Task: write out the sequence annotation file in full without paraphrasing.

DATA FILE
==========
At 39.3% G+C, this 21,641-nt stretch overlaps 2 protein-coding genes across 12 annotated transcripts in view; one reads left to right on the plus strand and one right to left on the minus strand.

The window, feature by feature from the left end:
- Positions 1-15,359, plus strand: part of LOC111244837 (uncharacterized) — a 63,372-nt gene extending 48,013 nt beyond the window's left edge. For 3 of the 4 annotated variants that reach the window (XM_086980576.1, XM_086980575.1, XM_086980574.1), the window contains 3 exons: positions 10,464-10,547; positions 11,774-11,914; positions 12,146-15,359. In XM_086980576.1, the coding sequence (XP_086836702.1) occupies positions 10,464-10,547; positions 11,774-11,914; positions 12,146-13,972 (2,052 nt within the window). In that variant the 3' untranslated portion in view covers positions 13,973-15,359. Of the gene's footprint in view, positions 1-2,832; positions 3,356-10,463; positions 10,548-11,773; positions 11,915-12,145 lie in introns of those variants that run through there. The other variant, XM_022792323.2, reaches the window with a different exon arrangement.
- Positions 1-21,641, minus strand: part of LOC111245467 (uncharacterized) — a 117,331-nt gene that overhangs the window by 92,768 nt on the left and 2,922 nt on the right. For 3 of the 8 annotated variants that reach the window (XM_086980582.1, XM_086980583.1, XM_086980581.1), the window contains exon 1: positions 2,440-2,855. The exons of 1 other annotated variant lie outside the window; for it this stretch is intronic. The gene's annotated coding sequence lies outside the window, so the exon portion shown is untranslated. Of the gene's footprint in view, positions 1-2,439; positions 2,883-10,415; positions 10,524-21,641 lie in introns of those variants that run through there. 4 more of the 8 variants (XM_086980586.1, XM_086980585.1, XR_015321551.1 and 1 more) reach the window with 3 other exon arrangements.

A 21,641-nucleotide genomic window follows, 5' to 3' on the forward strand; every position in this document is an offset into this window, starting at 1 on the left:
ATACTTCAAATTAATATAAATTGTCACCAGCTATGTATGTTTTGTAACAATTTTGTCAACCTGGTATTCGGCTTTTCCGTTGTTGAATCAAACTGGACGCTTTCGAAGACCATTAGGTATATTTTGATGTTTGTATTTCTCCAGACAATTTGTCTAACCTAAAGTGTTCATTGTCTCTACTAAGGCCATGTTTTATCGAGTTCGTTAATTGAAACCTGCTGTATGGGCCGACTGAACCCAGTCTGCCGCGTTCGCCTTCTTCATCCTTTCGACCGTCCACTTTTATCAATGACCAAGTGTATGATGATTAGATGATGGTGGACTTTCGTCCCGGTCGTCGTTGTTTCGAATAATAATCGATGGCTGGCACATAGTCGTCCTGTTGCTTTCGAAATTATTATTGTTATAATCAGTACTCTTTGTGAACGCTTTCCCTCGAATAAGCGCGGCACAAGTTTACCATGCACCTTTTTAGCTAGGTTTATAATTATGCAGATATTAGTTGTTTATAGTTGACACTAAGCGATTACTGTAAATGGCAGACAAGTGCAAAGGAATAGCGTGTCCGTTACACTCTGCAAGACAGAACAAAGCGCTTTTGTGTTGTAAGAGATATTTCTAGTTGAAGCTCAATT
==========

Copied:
At 39.3% G+C, this 21,641-nt stretch overlaps 2 protein-coding genes across 12 annotated transcripts in view; one reads left to right on the plus strand and one right to left on the minus strand.

The window, feature by feature from the left end:
- Positions 1-15,359, plus strand: part of LOC111244837 (uncharacterized) — a 63,372-nt gene extending 48,013 nt beyond the window's left edge. For 3 of the 4 annotated variants that reach the window (XM_086980576.1, XM_086980575.1, XM_086980574.1), the window contains 3 exons: positions 10,464-10,547; positions 11,774-11,914; positions 12,146-15,359. In XM_086980576.1, the coding sequence (XP_086836702.1) occupies positions 10,464-10,547; positions 11,774-11,914; positions 12,146-13,972 (2,052 nt within the window). In that variant the 3' untranslated portion in view covers positions 13,973-15,359. Of the gene's footprint in view, positions 1-2,832; positions 3,356-10,463; positions 10,548-11,773; positions 11,915-12,145 lie in introns of those variants that run through there. The other variant, XM_022792323.2, reaches the window with a different exon arrangement.
- Positions 1-21,641, minus strand: part of LOC111245467 (uncharacterized) — a 117,331-nt gene that overhangs the window by 92,768 nt on the left and 2,922 nt on the right. For 3 of the 8 annotated variants that reach the window (XM_086980582.1, XM_086980583.1, XM_086980581.1), the window contains exon 1: positions 2,440-2,855. The exons of 1 other annotated variant lie outside the window; for it this stretch is intronic. The gene's annotated coding sequence lies outside the window, so the exon portion shown is untranslated. Of the gene's footprint in view, positions 1-2,439; positions 2,883-10,415; positions 10,524-21,641 lie in introns of those variants that run through there. 4 more of the 8 variants (XM_086980586.1, XM_086980585.1, XR_015321551.1 and 1 more) reach the window with 3 other exon arrangements.

A 21,641-nucleotide genomic window follows, 5' to 3' on the forward strand; every position in this document is an offset into this window, starting at 1 on the left:
ATACTTCAAATTAATATAAATTGTCACCAGCTATGTATGTTTTGTAACAATTTTGTCAACCTGGTATTCGGCTTTTCCGTTGTTGAATCAAACTGGACGCTTTCGAAGACCATTAGGTATATTTTGATGTTTGTATTTCTCCAGACAATTTGTCTAACCTAAAGTGTTCATTGTCTCTACTAAGGCCATGTTTTATCGAGTTCGTTAATTGAAACCTGCTGTATGGGCCGACTGAACCCAGTCTGCCGCGTTCGCCTTCTTCATCCTTTCGACCGTCCACTTTTATCAATGACCAAGTGTATGATGATTAGATGATGGTGGACTTTCGTCCCGGTCGTCGTTGTTTCGAATAATAATCGATGGCTGGCACATAGTCGTCCTGTTGCTTTCGAAATTATTATTGTTATAATCAGTACTCTTTGTGAACGCTTTCCCTCGAATAAGCGCGGCACAAGTTTACCATGCACCTTTTTAGCTAGGTTTATAATTATGCAGATATTAGTTGTTTATAGTTGACACTAAGCGATTACTGTAAATGGCAGACAAGTGCAAAGGAATAGCGTGTCCGTTACACTCTGCAAGACAGAACAAAGCGCTTTTGTGTTGTAAGAGATATTTCTAGTTGAAGCTCAATT